Could this three-wheeler be your last-mile solution?
It leans, it grips, it even jumps.
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150,000-unit facility will build new S60 sedan this year, half for export.
It has exquisite balance, responds accurately and quickly to steering inputs, and its performance envelope takes both gentle and heavy-handed drivers and gives them similar point-to-point speed, no frights, and lets them gorge on giggles.
We get it. Superfans only want to hear about the yin versus yang. iPhone versus Android. Batman versus Superman. The Ford Mustang versus its Bizarro World twinsie/frenemy, the Chevy Camaro.
This is the cornering on the door handles approach fans of the Rabbit GTI loved, remixed for a new age. With no driver modes, a wheelbase nearly identical to that of the Mk1 and skinny 195-section tires, this is as close as you'll get to driving an original GTI.
The Aventador still reminds us of the days when supercars weren't so tractable and obedient, but rather wild, snorting and more than a bit daunting to drive fast. As a rolling expression of excess, it's hard not to fall for the open-air Aventador S's naturally aspirated scream for attention.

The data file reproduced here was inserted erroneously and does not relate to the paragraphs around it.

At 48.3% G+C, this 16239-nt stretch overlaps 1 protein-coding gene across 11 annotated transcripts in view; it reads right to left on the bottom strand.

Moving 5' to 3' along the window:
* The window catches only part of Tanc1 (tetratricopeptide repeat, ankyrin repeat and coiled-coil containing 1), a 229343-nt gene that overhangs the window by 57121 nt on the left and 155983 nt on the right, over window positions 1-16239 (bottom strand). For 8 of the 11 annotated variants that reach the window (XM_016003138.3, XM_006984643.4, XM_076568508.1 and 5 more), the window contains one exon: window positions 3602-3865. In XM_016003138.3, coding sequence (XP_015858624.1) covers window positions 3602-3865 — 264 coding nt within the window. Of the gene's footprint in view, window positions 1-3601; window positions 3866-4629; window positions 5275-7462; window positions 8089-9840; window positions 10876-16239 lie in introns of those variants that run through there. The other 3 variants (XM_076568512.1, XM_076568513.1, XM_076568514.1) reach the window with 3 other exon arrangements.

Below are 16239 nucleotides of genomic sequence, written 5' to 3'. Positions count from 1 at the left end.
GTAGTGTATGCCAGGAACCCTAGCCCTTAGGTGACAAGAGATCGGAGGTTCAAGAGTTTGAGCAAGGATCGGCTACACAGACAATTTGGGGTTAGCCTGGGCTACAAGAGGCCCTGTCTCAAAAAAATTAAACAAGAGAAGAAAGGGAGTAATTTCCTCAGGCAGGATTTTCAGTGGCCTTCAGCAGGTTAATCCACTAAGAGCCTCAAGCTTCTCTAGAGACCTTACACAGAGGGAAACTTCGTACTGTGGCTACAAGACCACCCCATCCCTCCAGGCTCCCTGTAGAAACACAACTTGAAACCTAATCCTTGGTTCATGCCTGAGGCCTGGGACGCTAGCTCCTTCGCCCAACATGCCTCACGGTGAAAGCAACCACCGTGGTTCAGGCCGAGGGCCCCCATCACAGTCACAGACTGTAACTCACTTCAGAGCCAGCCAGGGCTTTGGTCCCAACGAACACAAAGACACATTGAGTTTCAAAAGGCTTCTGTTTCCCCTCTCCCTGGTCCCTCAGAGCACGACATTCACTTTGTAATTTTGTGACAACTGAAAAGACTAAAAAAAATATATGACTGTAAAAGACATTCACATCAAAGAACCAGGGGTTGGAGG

"My job is to make them drive like they look," Matt Becker, Aston Martin's vehicle attributes engineer, tells me. The engine is idling, and we're harnessed inside of the 2019 Vantage test mule's racing bucket seats, somewhere on a frozen lake near the Arctic Circle in Sweden. Since the Vantage is Aston's best seller, and it's representative of the things the brand stands for, it's safe to say this chilly prototype is the most important Aston Martin on the planet right now.
The inclusion of the 48-volt EQ Boost system is part of what makes this powertrain so satisfying to use.
It's hard to understate how controversial the move to a V4 is for Ducati — or how sweet the powerplant is.
It may not have the acceleration of its STI stablemate, but can it sure can carve a corner.
The 2018 Chevy Equinox fitted with the company's 1.6-liter EcoTec turbodiesel has its charms, for sure.
Glorious excess wearing a bowtie.
We first saw the Urb-E at CES. Smitten by its unusual, space-efficient design, range, and the obvious craftsmanship, we ordered one.
The bite of the 4.0-liter virus turns the donor Mercedes-Benz GLC all belligerent and shockingly fast.
Folding the Sportbrake's rear seats down produces a nice, flat expanse for cargo, with no obtrusive humps or bumps on the side.
It's an all-wheel-drive crossover. It plugs in. And it's coming to America at just the right time.